His final season started out with rich promise. Condon impressed at corner-back during the early league games. Then came the shutdown and when things got going again, he was badly hampered by injury and he didn’t make the match-day panel for the All-Ireland final.
“He still got his second medal this year but obviously he’d have liked to have been on the field getting it, the same as everyone.
“But he’s had a huge career for Limerick,” continues Wall. “He never let us down. Every club game he played he always turned up. The rest of the lads looked to him, especially the younger lads. You can imagine.”
He was first noticed by county selectors after a fine display in the 2004 junior county final marking Limerick senior Damien Reale. The introduction of divisional teams in the senior grade gave Condon further opportunities to catch the eye.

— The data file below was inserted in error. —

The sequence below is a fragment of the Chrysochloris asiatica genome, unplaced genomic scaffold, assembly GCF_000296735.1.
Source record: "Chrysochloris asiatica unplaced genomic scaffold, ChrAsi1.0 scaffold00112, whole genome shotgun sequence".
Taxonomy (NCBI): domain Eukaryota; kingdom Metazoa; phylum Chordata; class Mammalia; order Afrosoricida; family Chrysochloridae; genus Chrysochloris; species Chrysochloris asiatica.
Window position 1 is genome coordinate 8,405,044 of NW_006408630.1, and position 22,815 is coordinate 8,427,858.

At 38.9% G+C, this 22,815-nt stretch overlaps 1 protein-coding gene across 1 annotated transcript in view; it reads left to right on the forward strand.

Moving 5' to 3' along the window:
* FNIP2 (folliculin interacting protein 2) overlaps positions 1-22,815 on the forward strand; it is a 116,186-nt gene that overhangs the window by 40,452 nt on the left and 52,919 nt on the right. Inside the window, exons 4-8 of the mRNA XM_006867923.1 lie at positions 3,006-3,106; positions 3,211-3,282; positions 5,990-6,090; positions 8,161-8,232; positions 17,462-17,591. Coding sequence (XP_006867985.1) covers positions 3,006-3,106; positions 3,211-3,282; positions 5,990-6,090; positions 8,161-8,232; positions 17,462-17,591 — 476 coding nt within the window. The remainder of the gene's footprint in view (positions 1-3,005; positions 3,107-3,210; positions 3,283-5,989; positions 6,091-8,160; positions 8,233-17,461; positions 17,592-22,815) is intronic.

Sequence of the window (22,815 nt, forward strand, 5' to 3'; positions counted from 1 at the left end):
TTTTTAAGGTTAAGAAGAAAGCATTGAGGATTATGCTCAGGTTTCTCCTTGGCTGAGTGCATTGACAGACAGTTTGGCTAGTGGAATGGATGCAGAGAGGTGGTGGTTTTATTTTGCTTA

By 2005, he was part of the Treaty minor side that reached the All-Ireland final. They were beaten by a Galway outfit that featured Joe Canning and James Skehill. Condon was one of three Knockaderry youngsters on the team. “That was huge,” admits Wall.
Canning and Condon compete for a high ball during the 2005 All-Ireland minor decider.
Source: Lorraine O’Sullivan/INPHO
He hurled U21 with Limerick in 2007 and ’08. The same years he was also part of the intermediate county team, lining out at corner-back for their All-Ireland success in ’08. At full-back beside Condon in the final against Kilkenny was legendary figure Ciaran Carey.
“He would have got a good education from Ciaran,” adds the chairman.
Late last year, Condon married Carey’s daughter Sarah, who is a mainstay of the Limerick camogie side.